Execute like there's no tomorrow, strategize like there will be.
Startups often win because it's easier to see what comes next when you don't have to worry about maintaining what came last.
Opportunity lives at the intersection of what people need tomorrow and can be just barely built today.
The product that wins is the one that bridges customers to the future, not the one that requires a giant leap.
Start with the assumption that the best way to do something is not the way it's being done right now.
Better to be too early and have to try again, than be too late and have to catch up.
If every customer is using your product "correctly", you'll never learn anything interesting about what to do next.
I think I'm the kind of person who would be very difficult to employ - I'm pretty annoying, but driven.
Do things that incumbents can't or won't do because it's economically or technically infeasible.
I think people are always able to achieve more than they think they can. While that’s cliche, I don’t know if managers think about that enough. You have to set your sights extremely high.
We're going from a world of customized software to standardized platforms.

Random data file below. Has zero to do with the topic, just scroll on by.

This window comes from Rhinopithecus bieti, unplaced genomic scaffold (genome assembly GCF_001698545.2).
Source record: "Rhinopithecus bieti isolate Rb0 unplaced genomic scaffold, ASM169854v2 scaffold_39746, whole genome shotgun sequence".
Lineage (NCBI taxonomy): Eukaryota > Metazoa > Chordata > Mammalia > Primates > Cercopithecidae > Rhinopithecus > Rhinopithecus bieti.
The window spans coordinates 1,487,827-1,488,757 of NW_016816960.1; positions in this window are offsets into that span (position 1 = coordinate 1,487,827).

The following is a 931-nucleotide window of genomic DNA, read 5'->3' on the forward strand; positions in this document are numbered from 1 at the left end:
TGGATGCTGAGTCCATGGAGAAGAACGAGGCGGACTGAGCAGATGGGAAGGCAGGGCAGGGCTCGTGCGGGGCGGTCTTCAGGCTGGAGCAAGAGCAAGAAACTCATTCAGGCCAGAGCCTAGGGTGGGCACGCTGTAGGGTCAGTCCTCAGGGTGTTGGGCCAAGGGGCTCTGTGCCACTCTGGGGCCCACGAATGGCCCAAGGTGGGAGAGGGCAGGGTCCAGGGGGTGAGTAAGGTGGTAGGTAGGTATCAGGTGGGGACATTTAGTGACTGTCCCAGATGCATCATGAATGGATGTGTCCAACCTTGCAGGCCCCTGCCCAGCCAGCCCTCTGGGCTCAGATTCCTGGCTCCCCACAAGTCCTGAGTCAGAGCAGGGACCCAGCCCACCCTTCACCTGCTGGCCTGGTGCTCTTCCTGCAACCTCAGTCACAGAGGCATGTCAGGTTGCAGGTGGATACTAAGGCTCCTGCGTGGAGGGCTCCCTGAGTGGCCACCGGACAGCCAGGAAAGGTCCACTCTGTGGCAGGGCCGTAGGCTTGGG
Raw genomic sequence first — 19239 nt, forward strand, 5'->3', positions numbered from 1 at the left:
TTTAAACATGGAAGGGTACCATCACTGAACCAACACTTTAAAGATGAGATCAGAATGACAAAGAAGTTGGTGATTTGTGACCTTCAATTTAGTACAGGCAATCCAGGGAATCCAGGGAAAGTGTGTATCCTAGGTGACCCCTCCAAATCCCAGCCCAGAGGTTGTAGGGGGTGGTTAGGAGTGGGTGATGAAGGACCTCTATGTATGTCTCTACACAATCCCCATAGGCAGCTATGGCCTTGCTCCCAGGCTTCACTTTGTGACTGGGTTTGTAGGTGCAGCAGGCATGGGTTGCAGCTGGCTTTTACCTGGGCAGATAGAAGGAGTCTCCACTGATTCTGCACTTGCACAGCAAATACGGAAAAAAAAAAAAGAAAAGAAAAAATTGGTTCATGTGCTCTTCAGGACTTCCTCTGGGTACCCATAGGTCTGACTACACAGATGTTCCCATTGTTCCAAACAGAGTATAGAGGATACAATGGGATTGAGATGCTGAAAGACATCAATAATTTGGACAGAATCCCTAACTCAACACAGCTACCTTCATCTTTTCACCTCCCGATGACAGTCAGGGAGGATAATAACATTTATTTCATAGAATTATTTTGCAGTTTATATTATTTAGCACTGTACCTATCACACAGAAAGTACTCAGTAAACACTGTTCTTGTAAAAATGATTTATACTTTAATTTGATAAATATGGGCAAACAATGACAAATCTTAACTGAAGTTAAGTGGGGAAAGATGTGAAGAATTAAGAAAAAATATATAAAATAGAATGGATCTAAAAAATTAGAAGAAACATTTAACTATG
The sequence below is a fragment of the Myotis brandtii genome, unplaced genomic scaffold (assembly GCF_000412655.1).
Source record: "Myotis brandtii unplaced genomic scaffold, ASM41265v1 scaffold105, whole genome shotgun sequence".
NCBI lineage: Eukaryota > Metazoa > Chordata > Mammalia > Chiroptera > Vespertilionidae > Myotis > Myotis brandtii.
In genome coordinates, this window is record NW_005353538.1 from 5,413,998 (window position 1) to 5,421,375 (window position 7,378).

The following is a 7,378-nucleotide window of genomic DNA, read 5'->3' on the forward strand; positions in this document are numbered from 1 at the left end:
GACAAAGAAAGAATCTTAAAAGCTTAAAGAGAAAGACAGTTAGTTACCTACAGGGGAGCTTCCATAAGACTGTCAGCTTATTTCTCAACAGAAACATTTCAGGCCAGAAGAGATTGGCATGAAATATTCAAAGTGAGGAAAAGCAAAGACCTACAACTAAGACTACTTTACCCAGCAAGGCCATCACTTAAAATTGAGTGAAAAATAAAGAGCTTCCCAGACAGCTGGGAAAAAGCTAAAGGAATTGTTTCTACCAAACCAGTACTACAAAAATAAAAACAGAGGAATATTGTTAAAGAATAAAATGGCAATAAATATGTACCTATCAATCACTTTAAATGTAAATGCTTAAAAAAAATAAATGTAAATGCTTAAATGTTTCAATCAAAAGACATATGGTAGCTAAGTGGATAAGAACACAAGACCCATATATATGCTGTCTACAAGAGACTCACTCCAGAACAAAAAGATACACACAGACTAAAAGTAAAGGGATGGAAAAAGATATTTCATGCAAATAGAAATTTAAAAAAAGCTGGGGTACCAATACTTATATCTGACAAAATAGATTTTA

I have a lot of faults. I often interrupt in meetings. I talk too loud. I talk too fast.
I'm obsessed with speed. I'm always asking myself, 'Why can't we do things faster? Why can't it happen more efficiently? Why is this requiring three meetings instead of one?'
Too little process and you can't get good work done. Too much process and you can't get any work done. Most companies never find the middle.
Start with something simple and small, then expand over time. If people call it a 'toy' you're definitely onto something.
Companies have never won. You're always either fighting for survival, or fighting for relevance.
A lot of being productive personally is determined by how you organize your entire business. You can't separate those two things.
What happens to the Microsofts, Oracles and IBMs of the world is that when they get big enough, they don't think they need to bring that same level of focus and energy to the end-user experience.
The only way to avoid disruption is to constantly do what you would if you were just starting out.
The chance of failure is almost always better than the guarantee of never knowing.
Tip: Take the stodgiest, oldest, slowest moving industry you can find. And build amazing software for it.
If you're waiting for encouragement from others, you're doing it wrong. By the time people think an idea is good, it's probably too late.
Your product should sell itself, but that does not mean you don't need salespeople.
You want to find the really crazy but still somewhat reasonable outliers within the customer ecosystem.
There's a lot of pride that business owners have. It's actually really critical that pride and ownership extends to everyone in the organization. I think of everyone is in the same boat in driving the company forward.
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